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    Rights statement: The final, definitive version of this article has been published in the Journal, British Journal for the Hisotry of Philosophy, 22 (6), 2014, © Informa Plc

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Adorno, Hegel and dialectic

Research output: Contribution to journalJournal article

Published
<mark>Journal publication date</mark>2014
<mark>Journal</mark>British Journal for the History of Philosophy
Issue number6
Volume22
Number of pages24
Pages (from-to)1118-1141
Publication StatusPublished
Early online date7/10/14
<mark>Original language</mark>English

Abstract

This article explores critical theory's relations to German idealism by clarifying how Adorno's thought relates to Hegel's. Adorno's apparently mixed responses to Hegel centre on the dialectic and actually form a coherent whole. In his Logic, Hegel outlines the dialectical process by which categories – fundamental forms of thought and reality – necessarily follow one another in three stages: abstraction, dialectic proper, and the speculative (famously simplified as ‘thesis, antithesis, synthesis’). Adorno's allegiance to Hegel's dialectic emerges when he traces the dialectical process whereby enlightenment reverts to myth and human domination over nature reverts into our domination by nature. However, Adorno criticizes Hegel's dialectic as the ultimate form of ‘identity thinking’, subsuming unique, material objects under universal concepts by using dialectical reason to expand those concepts to cover objects utterly. These two responses cohere because Adorno shares Hegel's view that dialectical contradictions require reconciliation, but differs from Hegel on the nature of reconciliation. For Hegel, reconciliation unites differences into a whole; for Adorno, reconciled differences co-exist as differences. Finally, against Habermas who holds that Adorno cannot consistently criticize the enlightenment practice of critique, I show that Adorno can do so consistently because of how he reshapes Hegelian dialectic.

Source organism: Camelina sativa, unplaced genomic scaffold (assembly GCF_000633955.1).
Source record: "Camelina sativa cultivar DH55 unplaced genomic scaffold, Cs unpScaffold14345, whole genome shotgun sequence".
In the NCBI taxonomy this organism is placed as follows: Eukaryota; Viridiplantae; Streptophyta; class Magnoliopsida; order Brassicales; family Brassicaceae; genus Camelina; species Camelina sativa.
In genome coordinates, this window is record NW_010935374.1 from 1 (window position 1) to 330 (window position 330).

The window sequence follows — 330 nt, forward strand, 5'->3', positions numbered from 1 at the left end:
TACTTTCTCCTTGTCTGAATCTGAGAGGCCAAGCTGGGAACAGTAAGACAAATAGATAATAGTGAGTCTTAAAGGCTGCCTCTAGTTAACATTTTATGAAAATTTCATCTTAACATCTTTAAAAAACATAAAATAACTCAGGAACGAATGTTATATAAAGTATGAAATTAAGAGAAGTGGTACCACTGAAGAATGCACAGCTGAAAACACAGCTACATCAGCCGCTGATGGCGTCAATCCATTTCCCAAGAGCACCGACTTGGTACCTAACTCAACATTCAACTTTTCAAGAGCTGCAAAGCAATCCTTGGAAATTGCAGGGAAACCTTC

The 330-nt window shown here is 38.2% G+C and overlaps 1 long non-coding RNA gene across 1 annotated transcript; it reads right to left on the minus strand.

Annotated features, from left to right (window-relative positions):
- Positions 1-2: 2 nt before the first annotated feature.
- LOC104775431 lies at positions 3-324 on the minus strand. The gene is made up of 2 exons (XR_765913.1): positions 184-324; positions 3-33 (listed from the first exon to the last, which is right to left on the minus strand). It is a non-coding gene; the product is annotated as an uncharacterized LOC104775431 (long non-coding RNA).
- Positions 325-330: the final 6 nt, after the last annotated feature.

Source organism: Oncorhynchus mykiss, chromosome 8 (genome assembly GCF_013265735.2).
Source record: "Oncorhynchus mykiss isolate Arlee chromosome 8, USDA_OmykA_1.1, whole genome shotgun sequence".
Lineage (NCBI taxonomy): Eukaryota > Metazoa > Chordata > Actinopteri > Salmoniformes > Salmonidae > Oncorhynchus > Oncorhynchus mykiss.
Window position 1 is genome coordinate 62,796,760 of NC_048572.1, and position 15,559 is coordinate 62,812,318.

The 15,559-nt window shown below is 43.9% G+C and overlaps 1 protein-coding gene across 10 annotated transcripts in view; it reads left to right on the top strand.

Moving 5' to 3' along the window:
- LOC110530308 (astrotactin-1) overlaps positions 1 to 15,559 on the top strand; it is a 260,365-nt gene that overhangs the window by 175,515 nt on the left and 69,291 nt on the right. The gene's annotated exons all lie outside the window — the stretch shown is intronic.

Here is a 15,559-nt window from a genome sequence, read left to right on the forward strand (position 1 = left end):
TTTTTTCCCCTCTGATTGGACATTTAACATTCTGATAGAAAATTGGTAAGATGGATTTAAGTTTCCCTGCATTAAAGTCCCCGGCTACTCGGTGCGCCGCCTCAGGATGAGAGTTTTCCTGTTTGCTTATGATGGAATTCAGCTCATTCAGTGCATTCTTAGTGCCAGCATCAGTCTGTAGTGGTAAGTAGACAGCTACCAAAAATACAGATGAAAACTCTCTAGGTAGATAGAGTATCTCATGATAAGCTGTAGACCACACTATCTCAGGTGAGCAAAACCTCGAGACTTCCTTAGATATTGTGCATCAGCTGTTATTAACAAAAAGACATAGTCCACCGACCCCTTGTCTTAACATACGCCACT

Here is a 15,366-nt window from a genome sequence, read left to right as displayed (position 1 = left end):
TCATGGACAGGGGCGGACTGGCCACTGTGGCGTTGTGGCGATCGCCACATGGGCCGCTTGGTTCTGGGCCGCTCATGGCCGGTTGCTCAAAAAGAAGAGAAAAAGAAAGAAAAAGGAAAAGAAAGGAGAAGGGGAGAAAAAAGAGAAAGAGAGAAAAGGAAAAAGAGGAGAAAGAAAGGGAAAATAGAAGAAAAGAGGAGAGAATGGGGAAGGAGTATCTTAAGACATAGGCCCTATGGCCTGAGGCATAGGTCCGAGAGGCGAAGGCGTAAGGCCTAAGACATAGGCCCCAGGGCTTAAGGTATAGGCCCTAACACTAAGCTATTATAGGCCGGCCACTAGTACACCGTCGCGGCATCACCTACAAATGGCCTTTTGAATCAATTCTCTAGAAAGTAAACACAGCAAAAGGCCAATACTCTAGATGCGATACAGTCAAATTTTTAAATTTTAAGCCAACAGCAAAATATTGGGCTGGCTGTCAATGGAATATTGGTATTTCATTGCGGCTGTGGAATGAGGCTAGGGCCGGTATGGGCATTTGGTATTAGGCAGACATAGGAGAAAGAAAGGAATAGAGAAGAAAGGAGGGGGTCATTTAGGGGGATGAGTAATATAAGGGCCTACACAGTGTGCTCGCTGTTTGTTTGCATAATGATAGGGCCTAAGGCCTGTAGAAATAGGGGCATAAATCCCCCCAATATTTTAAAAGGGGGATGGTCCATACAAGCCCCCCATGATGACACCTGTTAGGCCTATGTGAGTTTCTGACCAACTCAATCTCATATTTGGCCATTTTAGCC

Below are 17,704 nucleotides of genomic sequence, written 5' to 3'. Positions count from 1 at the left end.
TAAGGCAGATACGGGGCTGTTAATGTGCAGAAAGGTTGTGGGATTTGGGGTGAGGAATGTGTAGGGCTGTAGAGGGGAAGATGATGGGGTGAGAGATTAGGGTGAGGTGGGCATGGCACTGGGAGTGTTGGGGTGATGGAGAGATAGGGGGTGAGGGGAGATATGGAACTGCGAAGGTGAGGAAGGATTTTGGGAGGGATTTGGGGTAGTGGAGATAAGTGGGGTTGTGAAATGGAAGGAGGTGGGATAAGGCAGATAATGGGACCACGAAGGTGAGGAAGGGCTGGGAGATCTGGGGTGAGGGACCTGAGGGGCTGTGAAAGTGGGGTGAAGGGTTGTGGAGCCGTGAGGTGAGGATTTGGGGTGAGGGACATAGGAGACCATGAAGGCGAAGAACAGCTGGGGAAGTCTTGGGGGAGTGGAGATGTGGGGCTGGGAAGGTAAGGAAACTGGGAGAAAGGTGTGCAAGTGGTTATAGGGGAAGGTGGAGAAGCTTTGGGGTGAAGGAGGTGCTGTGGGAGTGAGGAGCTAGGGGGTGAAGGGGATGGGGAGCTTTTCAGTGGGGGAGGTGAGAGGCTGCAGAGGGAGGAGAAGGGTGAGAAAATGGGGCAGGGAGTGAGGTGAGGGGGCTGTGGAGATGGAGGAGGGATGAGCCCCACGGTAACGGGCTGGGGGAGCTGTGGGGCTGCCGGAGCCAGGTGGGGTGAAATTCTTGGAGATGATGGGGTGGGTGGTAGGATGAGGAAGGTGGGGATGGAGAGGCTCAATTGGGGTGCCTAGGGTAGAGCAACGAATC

Bibliographic note

The final, definitive version of this article has been published in the Journal, British Journal for the Hisotry of Philosophy, 22 (6), 2014, © Informa Plc